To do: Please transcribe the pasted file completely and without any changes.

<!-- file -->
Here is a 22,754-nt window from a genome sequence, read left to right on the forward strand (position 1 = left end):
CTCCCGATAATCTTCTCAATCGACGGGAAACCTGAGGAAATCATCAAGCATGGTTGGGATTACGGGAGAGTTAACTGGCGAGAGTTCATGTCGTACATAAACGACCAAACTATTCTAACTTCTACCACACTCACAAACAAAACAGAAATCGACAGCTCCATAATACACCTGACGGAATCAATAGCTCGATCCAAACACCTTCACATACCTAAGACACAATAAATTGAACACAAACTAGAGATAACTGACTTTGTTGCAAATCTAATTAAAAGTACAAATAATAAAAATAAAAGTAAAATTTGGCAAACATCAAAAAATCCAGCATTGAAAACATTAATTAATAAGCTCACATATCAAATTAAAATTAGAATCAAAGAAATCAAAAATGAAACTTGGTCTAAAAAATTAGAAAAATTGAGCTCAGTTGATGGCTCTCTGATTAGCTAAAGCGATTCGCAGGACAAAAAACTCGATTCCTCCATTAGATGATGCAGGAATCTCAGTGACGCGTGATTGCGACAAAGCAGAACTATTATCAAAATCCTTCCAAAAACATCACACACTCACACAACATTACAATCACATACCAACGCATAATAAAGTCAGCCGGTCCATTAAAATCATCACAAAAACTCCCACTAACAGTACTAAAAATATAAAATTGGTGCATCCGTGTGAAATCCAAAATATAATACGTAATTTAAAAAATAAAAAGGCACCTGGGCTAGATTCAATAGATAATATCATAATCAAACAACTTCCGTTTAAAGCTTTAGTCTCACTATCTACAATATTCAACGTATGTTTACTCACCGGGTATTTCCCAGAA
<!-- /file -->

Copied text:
Here is a 22,754-nt window from a genome sequence, read left to right on the forward strand (position 1 = left end):
CTCCCGATAATCTTCTCAATCGACGGGAAACCTGAGGAAATCATCAAGCATGGTTGGGATTACGGGAGAGTTAACTGGCGAGAGTTCATGTCGTACATAAACGACCAAACTATTCTAACTTCTACCACACTCACAAACAAAACAGAAATCGACAGCTCCATAATACACCTGACGGAATCAATAGCTCGATCCAAACACCTTCACATACCTAAGACACAATAAATTGAACACAAACTAGAGATAACTGACTTTGTTGCAAATCTAATTAAAAGTACAAATAATAAAAATAAAAGTAAAATTTGGCAAACATCAAAAAATCCAGCATTGAAAACATTAATTAATAAGCTCACATATCAAATTAAAATTAGAATCAAAGAAATCAAAAATGAAACTTGGTCTAAAAAATTAGAAAAATTGAGCTCAGTTGATGGCTCTCTGATTAGCTAAAGCGATTCGCAGGACAAAAAACTCGATTCCTCCATTAGATGATGCAGGAATCTCAGTGACGCGTGATTGCGACAAAGCAGAACTATTATCAAAATCCTTCCAAAAACATCACACACTCACACAACATTACAATCACATACCAACGCATAATAAAGTCAGCCGGTCCATTAAAATCATCACAAAAACTCCCACTAACAGTACTAAAAATATAAAATTGGTGCATCCGTGTGAAATCCAAAATATAATACGTAATTTAAAAAATAAAAAGGCACCTGGGCTAGATTCAATAGATAATATCATAATCAAACAACTTCCGTTTAAAGCTTTAGTCTCACTATCTACAATATTCAACGTATGTTTACTCACCGGGTATTTCCCAGAA